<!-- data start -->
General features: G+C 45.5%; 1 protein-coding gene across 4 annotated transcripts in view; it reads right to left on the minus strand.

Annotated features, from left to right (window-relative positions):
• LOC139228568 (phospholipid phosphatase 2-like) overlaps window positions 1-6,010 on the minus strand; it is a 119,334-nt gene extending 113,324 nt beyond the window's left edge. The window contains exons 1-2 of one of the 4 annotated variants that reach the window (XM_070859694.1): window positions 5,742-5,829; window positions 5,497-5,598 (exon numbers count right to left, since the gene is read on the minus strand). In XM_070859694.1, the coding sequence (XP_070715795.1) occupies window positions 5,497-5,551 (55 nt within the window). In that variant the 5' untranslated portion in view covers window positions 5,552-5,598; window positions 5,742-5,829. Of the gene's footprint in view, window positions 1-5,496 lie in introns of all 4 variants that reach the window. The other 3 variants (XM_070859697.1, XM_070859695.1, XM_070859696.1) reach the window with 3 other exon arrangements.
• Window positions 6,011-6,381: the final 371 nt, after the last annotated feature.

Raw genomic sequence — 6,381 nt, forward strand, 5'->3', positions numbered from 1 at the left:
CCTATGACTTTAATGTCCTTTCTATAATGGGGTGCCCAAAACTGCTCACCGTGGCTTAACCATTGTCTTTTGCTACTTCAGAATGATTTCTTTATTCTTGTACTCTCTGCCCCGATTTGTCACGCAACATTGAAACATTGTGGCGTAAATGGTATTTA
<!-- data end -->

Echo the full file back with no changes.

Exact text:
General features: G+C 45.5%; 1 protein-coding gene across 4 annotated transcripts in view; it reads right to left on the minus strand.

Annotated features, from left to right (window-relative positions):
• LOC139228568 (phospholipid phosphatase 2-like) overlaps window positions 1-6,010 on the minus strand; it is a 119,334-nt gene extending 113,324 nt beyond the window's left edge. The window contains exons 1-2 of one of the 4 annotated variants that reach the window (XM_070859694.1): window positions 5,742-5,829; window positions 5,497-5,598 (exon numbers count right to left, since the gene is read on the minus strand). In XM_070859694.1, the coding sequence (XP_070715795.1) occupies window positions 5,497-5,551 (55 nt within the window). In that variant the 5' untranslated portion in view covers window positions 5,552-5,598; window positions 5,742-5,829. Of the gene's footprint in view, window positions 1-5,496 lie in introns of all 4 variants that reach the window. The other 3 variants (XM_070859697.1, XM_070859695.1, XM_070859696.1) reach the window with 3 other exon arrangements.
• Window positions 6,011-6,381: the final 371 nt, after the last annotated feature.

Raw genomic sequence — 6,381 nt, forward strand, 5'->3', positions numbered from 1 at the left:
CCTATGACTTTAATGTCCTTTCTATAATGGGGTGCCCAAAACTGCTCACCGTGGCTTAACCATTGTCTTTTGCTACTTCAGAATGATTTCTTTATTCTTGTACTCTCTGCCCCGATTTGTCACGCAACATTGAAACATTGTGGCGTAAATGGTATTTA